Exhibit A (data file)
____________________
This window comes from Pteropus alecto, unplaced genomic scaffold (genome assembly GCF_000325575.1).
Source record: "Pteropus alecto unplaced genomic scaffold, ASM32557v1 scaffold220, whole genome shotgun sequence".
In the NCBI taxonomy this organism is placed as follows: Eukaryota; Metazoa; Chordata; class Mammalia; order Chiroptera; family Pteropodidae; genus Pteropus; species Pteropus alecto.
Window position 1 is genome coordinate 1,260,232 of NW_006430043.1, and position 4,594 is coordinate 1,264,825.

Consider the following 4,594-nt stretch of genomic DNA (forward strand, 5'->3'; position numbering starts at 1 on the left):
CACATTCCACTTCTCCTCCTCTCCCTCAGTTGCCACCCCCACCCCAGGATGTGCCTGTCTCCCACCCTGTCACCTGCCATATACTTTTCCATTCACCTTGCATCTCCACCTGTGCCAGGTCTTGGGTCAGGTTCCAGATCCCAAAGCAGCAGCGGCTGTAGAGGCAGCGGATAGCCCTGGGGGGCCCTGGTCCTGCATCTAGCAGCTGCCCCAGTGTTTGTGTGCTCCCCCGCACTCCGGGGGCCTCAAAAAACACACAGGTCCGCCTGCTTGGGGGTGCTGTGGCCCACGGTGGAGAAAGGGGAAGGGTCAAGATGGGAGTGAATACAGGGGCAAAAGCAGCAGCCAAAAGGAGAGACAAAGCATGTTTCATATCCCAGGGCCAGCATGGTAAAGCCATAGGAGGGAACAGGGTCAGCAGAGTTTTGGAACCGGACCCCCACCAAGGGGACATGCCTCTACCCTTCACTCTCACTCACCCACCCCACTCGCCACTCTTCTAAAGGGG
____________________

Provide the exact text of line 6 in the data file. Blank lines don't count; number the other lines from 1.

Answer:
CACATTCCACTTCTCCTCCTCTCCCTCAGTTGCCACCCCCACCCCAGGATGTGCCTGTCTCCCACCCTGTCACCTGCCATATACTTTTCCATTCACCTTGCATCTCCACCTGTGCCAGGTCTTGGGTCAGGTTCCAGATCCCAAAGCAGCAGCGGCTGTAGAGGCAGCGGATAGCCCTGGGGGGCCCTGGTCCTGCATCTAGCAGCTGCCCCAGTGTTTGTGTGCTCCCCCGCACTCCGGGGGCCTCAAAAAACACACAGGTCCGCCTGCTTGGGGGTGCTGTGGCCCACGGTGGAGAAAGGGGAAGGGTCAAGATGGGAGTGAATACAGGGGCAAAAGCAGCAGCCAAAAGGAGAGACAAAGCATGTTTCATATCCCAGGGCCAGCATGGTAAAGCCATAGGAGGGAACAGGGTCAGCAGAGTTTTGGAACCGGACCCCCACCAAGGGGACATGCCTCTACCCTTCACTCTCACTCACCCACCCCACTCGCCACTCTTCTAAAGGGG